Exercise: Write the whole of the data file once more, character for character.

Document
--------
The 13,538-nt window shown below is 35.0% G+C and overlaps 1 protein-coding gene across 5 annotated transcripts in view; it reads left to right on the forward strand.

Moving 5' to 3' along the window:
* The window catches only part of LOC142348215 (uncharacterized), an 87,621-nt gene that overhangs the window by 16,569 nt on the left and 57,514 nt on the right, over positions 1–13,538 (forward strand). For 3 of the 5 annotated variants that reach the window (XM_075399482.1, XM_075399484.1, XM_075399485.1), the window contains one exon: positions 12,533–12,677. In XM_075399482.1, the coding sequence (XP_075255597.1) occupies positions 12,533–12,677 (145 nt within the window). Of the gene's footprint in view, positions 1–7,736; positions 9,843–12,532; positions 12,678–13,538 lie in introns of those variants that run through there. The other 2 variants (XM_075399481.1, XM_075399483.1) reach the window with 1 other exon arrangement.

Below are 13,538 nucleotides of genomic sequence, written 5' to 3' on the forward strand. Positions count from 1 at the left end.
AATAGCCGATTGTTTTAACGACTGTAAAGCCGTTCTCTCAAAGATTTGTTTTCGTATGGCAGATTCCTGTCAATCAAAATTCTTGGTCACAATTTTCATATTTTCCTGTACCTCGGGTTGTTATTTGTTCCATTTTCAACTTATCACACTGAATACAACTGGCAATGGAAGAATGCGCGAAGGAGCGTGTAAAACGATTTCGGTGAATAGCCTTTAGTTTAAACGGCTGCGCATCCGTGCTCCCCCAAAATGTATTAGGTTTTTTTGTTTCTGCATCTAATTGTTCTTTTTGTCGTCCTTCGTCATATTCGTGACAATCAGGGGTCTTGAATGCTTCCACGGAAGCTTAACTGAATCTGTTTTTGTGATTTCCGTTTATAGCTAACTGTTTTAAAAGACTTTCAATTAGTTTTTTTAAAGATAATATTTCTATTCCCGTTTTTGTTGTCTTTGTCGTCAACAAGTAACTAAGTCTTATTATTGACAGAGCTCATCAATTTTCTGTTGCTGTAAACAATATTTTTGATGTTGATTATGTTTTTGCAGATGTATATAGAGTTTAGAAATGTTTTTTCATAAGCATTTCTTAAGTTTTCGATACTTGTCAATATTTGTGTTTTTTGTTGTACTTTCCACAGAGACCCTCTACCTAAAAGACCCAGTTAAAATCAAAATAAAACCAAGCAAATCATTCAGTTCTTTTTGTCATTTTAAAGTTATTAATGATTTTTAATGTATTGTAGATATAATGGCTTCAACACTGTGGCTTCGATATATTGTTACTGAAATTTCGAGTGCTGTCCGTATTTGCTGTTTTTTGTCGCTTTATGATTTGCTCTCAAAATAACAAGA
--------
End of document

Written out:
The 13,538-nt window shown below is 35.0% G+C and overlaps 1 protein-coding gene across 5 annotated transcripts in view; it reads left to right on the forward strand.

Moving 5' to 3' along the window:
* The window catches only part of LOC142348215 (uncharacterized), an 87,621-nt gene that overhangs the window by 16,569 nt on the left and 57,514 nt on the right, over positions 1–13,538 (forward strand). For 3 of the 5 annotated variants that reach the window (XM_075399482.1, XM_075399484.1, XM_075399485.1), the window contains one exon: positions 12,533–12,677. In XM_075399482.1, the coding sequence (XP_075255597.1) occupies positions 12,533–12,677 (145 nt within the window). Of the gene's footprint in view, positions 1–7,736; positions 9,843–12,532; positions 12,678–13,538 lie in introns of those variants that run through there. The other 2 variants (XM_075399481.1, XM_075399483.1) reach the window with 1 other exon arrangement.

Below are 13,538 nucleotides of genomic sequence, written 5' to 3' on the forward strand. Positions count from 1 at the left end.
AATAGCCGATTGTTTTAACGACTGTAAAGCCGTTCTCTCAAAGATTTGTTTTCGTATGGCAGATTCCTGTCAATCAAAATTCTTGGTCACAATTTTCATATTTTCCTGTACCTCGGGTTGTTATTTGTTCCATTTTCAACTTATCACACTGAATACAACTGGCAATGGAAGAATGCGCGAAGGAGCGTGTAAAACGATTTCGGTGAATAGCCTTTAGTTTAAACGGCTGCGCATCCGTGCTCCCCCAAAATGTATTAGGTTTTTTTGTTTCTGCATCTAATTGTTCTTTTTGTCGTCCTTCGTCATATTCGTGACAATCAGGGGTCTTGAATGCTTCCACGGAAGCTTAACTGAATCTGTTTTTGTGATTTCCGTTTATAGCTAACTGTTTTAAAAGACTTTCAATTAGTTTTTTTAAAGATAATATTTCTATTCCCGTTTTTGTTGTCTTTGTCGTCAACAAGTAACTAAGTCTTATTATTGACAGAGCTCATCAATTTTCTGTTGCTGTAAACAATATTTTTGATGTTGATTATGTTTTTGCAGATGTATATAGAGTTTAGAAATGTTTTTTCATAAGCATTTCTTAAGTTTTCGATACTTGTCAATATTTGTGTTTTTTGTTGTACTTTCCACAGAGACCCTCTACCTAAAAGACCCAGTTAAAATCAAAATAAAACCAAGCAAATCATTCAGTTCTTTTTGTCATTTTAAAGTTATTAATGATTTTTAATGTATTGTAGATATAATGGCTTCAACACTGTGGCTTCGATATATTGTTACTGAAATTTCGAGTGCTGTCCGTATTTGCTGTTTTTTGTCGCTTTATGATTTGCTCTCAAAATAACAAGA